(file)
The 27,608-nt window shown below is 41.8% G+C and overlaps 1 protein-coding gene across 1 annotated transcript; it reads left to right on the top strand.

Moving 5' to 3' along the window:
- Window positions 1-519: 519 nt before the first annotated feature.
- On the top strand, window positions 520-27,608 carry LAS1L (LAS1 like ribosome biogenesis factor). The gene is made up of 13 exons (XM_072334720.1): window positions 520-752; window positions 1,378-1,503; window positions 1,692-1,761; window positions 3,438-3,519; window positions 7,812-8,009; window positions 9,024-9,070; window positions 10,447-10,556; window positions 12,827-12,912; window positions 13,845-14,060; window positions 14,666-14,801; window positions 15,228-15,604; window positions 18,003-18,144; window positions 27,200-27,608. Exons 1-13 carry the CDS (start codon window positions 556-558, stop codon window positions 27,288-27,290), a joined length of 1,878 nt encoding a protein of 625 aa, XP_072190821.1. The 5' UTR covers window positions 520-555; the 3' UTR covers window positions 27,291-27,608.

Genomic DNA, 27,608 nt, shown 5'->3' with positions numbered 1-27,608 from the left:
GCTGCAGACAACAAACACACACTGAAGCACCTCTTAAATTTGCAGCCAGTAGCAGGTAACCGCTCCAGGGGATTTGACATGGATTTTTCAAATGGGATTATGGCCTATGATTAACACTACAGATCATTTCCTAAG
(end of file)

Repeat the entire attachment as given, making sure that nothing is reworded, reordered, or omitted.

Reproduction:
The 27,608-nt window shown below is 41.8% G+C and overlaps 1 protein-coding gene across 1 annotated transcript; it reads left to right on the top strand.

Moving 5' to 3' along the window:
- Window positions 1-519: 519 nt before the first annotated feature.
- On the top strand, window positions 520-27,608 carry LAS1L (LAS1 like ribosome biogenesis factor). The gene is made up of 13 exons (XM_072334720.1): window positions 520-752; window positions 1,378-1,503; window positions 1,692-1,761; window positions 3,438-3,519; window positions 7,812-8,009; window positions 9,024-9,070; window positions 10,447-10,556; window positions 12,827-12,912; window positions 13,845-14,060; window positions 14,666-14,801; window positions 15,228-15,604; window positions 18,003-18,144; window positions 27,200-27,608. Exons 1-13 carry the CDS (start codon window positions 556-558, stop codon window positions 27,288-27,290), a joined length of 1,878 nt encoding a protein of 625 aa, XP_072190821.1. The 5' UTR covers window positions 520-555; the 3' UTR covers window positions 27,291-27,608.

Genomic DNA, 27,608 nt, shown 5'->3' with positions numbered 1-27,608 from the left:
GCTGCAGACAACAAACACACACTGAAGCACCTCTTAAATTTGCAGCCAGTAGCAGGTAACCGCTCCAGGGGATTTGACATGGATTTTTCAAATGGGATTATGGCCTATGATTAACACTACAGATCATTTCCTAAG